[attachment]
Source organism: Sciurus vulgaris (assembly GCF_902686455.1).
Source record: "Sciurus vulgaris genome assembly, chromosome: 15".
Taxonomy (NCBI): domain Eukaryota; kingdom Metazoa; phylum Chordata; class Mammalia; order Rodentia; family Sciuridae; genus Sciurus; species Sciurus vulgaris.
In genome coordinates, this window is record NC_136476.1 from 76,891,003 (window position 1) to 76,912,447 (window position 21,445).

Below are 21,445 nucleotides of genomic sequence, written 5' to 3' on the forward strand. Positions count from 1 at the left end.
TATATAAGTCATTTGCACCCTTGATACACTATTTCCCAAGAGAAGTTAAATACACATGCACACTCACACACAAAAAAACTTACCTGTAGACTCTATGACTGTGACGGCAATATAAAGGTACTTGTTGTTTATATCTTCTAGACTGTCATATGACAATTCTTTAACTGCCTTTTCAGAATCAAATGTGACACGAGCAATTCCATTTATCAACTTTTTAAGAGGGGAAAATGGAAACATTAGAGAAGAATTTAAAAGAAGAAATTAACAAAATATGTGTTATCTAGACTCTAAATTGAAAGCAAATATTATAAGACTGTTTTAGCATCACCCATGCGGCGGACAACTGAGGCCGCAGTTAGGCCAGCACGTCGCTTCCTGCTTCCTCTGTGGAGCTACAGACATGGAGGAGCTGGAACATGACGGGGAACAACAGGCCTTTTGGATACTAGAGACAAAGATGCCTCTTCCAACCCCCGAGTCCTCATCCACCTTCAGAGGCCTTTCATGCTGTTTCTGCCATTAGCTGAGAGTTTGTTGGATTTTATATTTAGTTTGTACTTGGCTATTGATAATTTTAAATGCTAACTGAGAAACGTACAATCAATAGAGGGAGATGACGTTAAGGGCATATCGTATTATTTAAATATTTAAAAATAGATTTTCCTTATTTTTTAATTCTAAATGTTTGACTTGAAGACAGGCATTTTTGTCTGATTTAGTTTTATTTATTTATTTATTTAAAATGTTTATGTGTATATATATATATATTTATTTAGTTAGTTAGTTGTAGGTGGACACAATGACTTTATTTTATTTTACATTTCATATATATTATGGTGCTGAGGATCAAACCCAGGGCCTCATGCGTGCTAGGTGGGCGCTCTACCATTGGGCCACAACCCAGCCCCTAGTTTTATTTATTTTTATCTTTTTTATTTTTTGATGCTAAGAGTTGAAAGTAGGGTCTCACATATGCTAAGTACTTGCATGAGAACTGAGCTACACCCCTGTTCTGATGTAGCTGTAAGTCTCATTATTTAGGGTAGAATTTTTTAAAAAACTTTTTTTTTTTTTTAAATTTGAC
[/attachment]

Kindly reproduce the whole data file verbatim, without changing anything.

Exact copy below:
Source organism: Sciurus vulgaris (assembly GCF_902686455.1).
Source record: "Sciurus vulgaris genome assembly, chromosome: 15".
Taxonomy (NCBI): domain Eukaryota; kingdom Metazoa; phylum Chordata; class Mammalia; order Rodentia; family Sciuridae; genus Sciurus; species Sciurus vulgaris.
In genome coordinates, this window is record NC_136476.1 from 76,891,003 (window position 1) to 76,912,447 (window position 21,445).

Below are 21,445 nucleotides of genomic sequence, written 5' to 3' on the forward strand. Positions count from 1 at the left end.
TATATAAGTCATTTGCACCCTTGATACACTATTTCCCAAGAGAAGTTAAATACACATGCACACTCACACACAAAAAAACTTACCTGTAGACTCTATGACTGTGACGGCAATATAAAGGTACTTGTTGTTTATATCTTCTAGACTGTCATATGACAATTCTTTAACTGCCTTTTCAGAATCAAATGTGACACGAGCAATTCCATTTATCAACTTTTTAAGAGGGGAAAATGGAAACATTAGAGAAGAATTTAAAAGAAGAAATTAACAAAATATGTGTTATCTAGACTCTAAATTGAAAGCAAATATTATAAGACTGTTTTAGCATCACCCATGCGGCGGACAACTGAGGCCGCAGTTAGGCCAGCACGTCGCTTCCTGCTTCCTCTGTGGAGCTACAGACATGGAGGAGCTGGAACATGACGGGGAACAACAGGCCTTTTGGATACTAGAGACAAAGATGCCTCTTCCAACCCCCGAGTCCTCATCCACCTTCAGAGGCCTTTCATGCTGTTTCTGCCATTAGCTGAGAGTTTGTTGGATTTTATATTTAGTTTGTACTTGGCTATTGATAATTTTAAATGCTAACTGAGAAACGTACAATCAATAGAGGGAGATGACGTTAAGGGCATATCGTATTATTTAAATATTTAAAAATAGATTTTCCTTATTTTTTAATTCTAAATGTTTGACTTGAAGACAGGCATTTTTGTCTGATTTAGTTTTATTTATTTATTTATTTAAAATGTTTATGTGTATATATATATATATTTATTTAGTTAGTTAGTTGTAGGTGGACACAATGACTTTATTTTATTTTACATTTCATATATATTATGGTGCTGAGGATCAAACCCAGGGCCTCATGCGTGCTAGGTGGGCGCTCTACCATTGGGCCACAACCCAGCCCCTAGTTTTATTTATTTTTATCTTTTTTATTTTTTGATGCTAAGAGTTGAAAGTAGGGTCTCACATATGCTAAGTACTTGCATGAGAACTGAGCTACACCCCTGTTCTGATGTAGCTGTAAGTCTCATTATTTAGGGTAGAATTTTTTAAAAAACTTTTTTTTTTTTTTAAATTTGAC